Initially, all the horses looked surprised when I used this unusually nice and fragrant spray.  “Huh?”  They all let me spray them without any dancing or “Ewwww”ing.  And, the fussy mare, Remi, let me brush her with it.  She likes it!  Remi-Tested.  Stamp of approval!  No skin irritation.  No attempts to bite the bottle.

I’ve also been using it to prepare for my HOT trail rides the last two weeks.  I’ve been very happy.  The horses let me put it on their faces as well as all over —  and I use it on my arms.  We are all happy and I don’t feel like I’ve got some Industrial Strength chemical on me or my horse.  (Deet is really bad for us and the horse.  When you spray it, you inhale it.  Ugh.)

There is a bittersweet part to this product.  You have to apply it every day.  But, that is also the good part.  It isn’t full of nasty petroleum stuff that gives it a sticky, unhealthy shelf life.

Here is what the website says:  “Peppermint Summer Protection contains many essential oils that insects find unattractive, yet are very attractive to the horse and rider.  It contains catnip oil which Iowa state University has studied and determined to be 10 time more effective against mosquitoes than DEET.    It does not contain potentially harmful oils, such as penny royal, as some other natural products.  It is a safe effective barrier against flying insects that bite and sting.  Spray on all over brushing into the coat for maximum protection.  After all the flies dont bite the hair,,,they bite at the skin level.  No need to wash it off your own hands, in fact I use it on my self as well.  I even use it on lactating mares!”

So, order the Peppermint Summer Protection Spray, too, if it sounds good to you.  I can vouch that it works!  (I’m not affiliated.)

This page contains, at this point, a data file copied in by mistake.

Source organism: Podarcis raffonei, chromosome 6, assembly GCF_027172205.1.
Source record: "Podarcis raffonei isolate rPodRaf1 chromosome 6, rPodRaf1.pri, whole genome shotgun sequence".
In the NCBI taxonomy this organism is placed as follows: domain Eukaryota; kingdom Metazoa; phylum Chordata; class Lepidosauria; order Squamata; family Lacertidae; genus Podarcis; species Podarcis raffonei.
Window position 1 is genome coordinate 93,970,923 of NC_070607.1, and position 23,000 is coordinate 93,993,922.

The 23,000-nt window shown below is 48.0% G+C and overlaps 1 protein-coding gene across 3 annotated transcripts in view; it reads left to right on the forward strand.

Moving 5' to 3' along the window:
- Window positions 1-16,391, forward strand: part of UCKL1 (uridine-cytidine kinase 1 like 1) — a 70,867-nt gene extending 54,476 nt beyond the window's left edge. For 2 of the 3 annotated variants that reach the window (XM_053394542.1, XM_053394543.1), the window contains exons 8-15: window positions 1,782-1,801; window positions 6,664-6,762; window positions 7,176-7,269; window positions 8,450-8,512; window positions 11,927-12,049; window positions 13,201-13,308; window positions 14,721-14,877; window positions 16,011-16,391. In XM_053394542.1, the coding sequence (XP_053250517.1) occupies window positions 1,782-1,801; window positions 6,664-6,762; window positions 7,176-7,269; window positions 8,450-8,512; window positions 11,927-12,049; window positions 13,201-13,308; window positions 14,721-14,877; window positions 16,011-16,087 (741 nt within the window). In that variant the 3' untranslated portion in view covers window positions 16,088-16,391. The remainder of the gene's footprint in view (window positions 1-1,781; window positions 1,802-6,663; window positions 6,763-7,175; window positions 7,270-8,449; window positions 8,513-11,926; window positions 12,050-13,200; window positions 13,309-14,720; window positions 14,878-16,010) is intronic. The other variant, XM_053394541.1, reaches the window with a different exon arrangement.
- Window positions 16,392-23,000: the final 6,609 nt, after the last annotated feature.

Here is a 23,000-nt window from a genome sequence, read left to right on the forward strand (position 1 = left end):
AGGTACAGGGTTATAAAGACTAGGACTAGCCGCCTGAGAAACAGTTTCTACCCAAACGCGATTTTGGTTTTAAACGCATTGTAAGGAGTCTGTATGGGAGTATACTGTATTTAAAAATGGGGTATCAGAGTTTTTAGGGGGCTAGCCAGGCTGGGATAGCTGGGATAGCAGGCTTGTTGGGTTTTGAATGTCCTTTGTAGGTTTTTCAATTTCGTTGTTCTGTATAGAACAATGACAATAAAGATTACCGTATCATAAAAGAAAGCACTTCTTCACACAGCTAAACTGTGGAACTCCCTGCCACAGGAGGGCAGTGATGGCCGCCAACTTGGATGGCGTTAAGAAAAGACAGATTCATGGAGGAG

OIL PAN BOWLS

OK, Hubby teases me that I’m channeling my eccentric, miserly, deceased father when I talk about inexpensive things that can be used as other things… But, here I go again.

You see, two years ago, I needed a few more feed bowls for my new horses.  I didn’t have time to run to the feed store in town and the local feed store was out of the rubber bowls.  Hmmmmmm.  Then, luckily, Hubby took me to an auto parts store.  Well, the auto parts store thing wasn’t the lucky part…  the good part was my FIND!  I found these black, plastic oil drain pans for changing oil.  They were $2 each.  I bought 6.

OKOK, I can hear it now… they won’t hold up in the sun, they will crack and cut the horses’ lips, they will get broken and swallowed, they will tear and the sharp edges will cut the hooves… Uh huh.  Well, I’ve had them two years and I’m still using the original 3 with the other 3 pristine bowls in my tack room.

Gratuitous photos of my Mastiff with a new and old bowl

The only issue I have is that my big Draft horse will step on his bowl every day.  I just step in it the other way and push it back to its regular form.  Oh, and the noise.  I guess that is a bad part.  My Draft will slide the bowl around with his foot if I don’t remove it from breakfast and it is near dinner time.  He likes the noise it makes.  I hate the noise it makes.  Rubber bowls don’t do that.

But, none of the other horses mess with the bowls and they have lasted for two years without incident.  So, if you need cheap feed bowls that don’t hang on fences, go to the nearby auto parts store!  Like father, like daughter…  ;)